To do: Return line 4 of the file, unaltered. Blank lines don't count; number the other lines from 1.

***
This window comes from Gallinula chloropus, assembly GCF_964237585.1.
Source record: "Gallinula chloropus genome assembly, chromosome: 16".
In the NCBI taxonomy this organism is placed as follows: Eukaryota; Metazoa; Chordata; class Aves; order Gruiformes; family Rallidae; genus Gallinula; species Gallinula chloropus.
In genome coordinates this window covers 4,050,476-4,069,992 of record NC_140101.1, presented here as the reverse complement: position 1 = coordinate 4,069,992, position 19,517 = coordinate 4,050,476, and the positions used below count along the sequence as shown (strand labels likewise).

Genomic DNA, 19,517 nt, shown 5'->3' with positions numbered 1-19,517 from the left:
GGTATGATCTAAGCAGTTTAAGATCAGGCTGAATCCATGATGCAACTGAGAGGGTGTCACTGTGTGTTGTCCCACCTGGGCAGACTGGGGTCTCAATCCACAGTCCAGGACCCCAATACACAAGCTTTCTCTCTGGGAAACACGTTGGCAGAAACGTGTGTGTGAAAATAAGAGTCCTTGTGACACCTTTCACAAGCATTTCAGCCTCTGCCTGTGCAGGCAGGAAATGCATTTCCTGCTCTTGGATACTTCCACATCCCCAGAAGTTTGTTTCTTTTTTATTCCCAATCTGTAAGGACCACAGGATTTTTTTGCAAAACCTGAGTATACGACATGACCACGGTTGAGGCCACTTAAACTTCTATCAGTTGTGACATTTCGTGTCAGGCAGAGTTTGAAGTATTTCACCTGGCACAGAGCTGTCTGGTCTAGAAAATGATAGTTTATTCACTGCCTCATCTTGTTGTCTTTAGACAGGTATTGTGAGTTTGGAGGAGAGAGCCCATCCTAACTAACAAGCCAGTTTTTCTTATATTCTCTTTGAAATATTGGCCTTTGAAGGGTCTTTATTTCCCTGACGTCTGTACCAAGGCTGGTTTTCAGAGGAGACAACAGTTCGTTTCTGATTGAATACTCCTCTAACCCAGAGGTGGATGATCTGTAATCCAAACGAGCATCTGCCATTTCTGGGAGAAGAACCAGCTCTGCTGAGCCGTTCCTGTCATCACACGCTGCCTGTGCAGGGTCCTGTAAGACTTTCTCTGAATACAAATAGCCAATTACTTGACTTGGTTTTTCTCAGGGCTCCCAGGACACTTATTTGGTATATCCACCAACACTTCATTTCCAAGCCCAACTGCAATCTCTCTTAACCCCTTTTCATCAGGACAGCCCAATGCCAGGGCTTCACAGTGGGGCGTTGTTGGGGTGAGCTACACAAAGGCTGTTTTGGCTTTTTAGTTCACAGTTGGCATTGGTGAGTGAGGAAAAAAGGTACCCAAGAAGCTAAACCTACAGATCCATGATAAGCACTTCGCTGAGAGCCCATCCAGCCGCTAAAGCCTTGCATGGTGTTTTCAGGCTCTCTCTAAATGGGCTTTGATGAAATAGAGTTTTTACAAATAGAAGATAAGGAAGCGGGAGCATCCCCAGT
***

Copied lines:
In genome coordinates this window covers 4,050,476-4,069,992 of record NC_140101.1, presented here as the reverse complement: position 1 = coordinate 4,069,992, position 19,517 = coordinate 4,050,476, and the positions used below count along the sequence as shown (strand labels likewise).